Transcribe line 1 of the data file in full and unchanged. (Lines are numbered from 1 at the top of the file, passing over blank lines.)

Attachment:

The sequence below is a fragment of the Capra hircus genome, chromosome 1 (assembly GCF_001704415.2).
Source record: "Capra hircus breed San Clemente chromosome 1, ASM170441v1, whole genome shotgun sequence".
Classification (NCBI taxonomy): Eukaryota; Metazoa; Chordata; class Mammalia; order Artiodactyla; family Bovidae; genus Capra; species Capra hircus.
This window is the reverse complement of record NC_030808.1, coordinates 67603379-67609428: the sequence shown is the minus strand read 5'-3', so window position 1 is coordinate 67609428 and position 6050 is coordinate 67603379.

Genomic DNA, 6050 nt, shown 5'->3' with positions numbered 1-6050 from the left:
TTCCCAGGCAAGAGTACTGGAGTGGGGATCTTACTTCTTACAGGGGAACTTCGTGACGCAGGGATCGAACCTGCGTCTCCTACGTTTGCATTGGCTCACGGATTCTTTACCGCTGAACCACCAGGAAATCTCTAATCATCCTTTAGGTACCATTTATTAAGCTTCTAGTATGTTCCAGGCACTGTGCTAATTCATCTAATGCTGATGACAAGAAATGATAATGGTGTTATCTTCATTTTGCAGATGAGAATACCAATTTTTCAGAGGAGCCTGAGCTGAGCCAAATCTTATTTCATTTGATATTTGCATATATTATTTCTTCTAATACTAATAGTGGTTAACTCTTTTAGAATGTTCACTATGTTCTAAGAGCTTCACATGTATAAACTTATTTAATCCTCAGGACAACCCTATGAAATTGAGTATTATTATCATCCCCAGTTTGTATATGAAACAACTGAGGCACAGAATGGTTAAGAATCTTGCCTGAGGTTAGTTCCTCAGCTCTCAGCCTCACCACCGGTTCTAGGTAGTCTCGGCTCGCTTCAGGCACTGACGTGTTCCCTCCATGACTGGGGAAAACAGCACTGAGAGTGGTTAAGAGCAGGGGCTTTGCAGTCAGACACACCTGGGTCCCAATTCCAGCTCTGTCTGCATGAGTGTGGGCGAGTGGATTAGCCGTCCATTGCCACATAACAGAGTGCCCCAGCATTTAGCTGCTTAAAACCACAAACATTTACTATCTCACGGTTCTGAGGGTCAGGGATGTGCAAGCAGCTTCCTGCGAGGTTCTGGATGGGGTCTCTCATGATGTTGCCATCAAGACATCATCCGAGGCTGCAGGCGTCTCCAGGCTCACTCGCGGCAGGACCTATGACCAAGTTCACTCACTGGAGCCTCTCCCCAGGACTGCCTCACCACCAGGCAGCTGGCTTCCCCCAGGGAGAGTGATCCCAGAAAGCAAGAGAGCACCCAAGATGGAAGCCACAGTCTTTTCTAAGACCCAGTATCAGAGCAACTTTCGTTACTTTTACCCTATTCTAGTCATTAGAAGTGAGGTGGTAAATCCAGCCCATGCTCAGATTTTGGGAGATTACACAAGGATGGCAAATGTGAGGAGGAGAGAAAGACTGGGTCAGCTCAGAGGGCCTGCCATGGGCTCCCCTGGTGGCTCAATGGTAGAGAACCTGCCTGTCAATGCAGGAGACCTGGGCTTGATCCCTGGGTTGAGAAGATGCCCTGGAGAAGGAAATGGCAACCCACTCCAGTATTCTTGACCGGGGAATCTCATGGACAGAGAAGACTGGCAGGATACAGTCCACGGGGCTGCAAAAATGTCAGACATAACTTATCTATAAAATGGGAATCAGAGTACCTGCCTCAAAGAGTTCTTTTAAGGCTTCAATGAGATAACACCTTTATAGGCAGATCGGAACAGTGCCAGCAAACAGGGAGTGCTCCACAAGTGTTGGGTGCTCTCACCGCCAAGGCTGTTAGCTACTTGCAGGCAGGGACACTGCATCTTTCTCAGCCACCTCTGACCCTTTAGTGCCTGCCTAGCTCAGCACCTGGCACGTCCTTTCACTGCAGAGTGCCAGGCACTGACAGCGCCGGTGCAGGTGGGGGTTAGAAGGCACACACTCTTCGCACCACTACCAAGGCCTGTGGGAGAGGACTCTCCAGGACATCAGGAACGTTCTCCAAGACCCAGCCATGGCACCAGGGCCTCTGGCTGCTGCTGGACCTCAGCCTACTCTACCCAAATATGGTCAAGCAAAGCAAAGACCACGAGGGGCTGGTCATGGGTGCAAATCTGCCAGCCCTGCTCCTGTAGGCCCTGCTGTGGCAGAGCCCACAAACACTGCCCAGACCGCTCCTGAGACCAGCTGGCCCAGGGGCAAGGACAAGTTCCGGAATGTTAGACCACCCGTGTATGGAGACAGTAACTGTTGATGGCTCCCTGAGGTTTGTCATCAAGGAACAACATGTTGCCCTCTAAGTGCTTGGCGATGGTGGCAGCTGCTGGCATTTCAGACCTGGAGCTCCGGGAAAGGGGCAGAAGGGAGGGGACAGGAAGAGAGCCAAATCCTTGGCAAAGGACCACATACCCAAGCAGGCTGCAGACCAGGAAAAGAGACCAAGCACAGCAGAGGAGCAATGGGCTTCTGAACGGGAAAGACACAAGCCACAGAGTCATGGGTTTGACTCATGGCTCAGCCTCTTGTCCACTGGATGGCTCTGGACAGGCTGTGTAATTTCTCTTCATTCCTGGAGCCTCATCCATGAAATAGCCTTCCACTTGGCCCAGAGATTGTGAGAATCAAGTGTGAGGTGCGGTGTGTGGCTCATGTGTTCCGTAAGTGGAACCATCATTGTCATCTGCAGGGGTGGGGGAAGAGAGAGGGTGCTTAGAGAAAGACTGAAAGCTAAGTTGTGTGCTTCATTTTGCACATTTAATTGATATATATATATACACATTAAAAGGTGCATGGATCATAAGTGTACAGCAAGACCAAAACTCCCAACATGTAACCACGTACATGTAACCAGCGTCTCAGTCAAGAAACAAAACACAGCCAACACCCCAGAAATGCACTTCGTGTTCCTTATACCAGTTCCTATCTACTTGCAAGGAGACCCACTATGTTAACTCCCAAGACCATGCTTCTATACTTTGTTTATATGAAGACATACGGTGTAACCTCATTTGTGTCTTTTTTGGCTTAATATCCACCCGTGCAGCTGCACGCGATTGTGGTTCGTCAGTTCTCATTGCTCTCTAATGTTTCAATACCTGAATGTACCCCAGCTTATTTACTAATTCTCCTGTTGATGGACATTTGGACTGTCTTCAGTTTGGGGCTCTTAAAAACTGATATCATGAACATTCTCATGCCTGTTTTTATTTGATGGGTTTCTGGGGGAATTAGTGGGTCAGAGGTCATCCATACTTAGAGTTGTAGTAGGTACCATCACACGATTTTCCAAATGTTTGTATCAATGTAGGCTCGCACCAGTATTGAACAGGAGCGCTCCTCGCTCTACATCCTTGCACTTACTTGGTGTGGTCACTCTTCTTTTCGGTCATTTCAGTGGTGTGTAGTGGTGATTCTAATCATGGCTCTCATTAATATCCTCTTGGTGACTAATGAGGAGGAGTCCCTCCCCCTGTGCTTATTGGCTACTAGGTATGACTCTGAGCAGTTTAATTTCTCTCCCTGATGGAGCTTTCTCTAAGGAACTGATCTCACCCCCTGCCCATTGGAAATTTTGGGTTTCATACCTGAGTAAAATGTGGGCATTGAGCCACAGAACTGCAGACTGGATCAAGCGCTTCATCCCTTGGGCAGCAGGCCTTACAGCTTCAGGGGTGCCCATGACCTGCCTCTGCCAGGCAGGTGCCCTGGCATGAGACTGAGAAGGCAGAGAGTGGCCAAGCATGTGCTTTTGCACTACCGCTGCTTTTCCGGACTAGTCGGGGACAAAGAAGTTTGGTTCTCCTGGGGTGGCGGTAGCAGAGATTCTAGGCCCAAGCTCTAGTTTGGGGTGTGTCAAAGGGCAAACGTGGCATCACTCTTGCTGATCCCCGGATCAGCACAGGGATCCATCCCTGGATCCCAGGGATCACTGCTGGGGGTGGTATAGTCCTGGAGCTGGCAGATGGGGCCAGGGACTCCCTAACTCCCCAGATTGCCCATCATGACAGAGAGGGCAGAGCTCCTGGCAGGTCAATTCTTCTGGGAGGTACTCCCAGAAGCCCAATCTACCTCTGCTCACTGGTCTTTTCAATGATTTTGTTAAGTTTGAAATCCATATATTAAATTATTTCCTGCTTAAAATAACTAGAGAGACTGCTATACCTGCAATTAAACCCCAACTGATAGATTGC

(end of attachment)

The sequence below is a fragment of the Capra hircus genome, chromosome 1 (assembly GCF_001704415.2).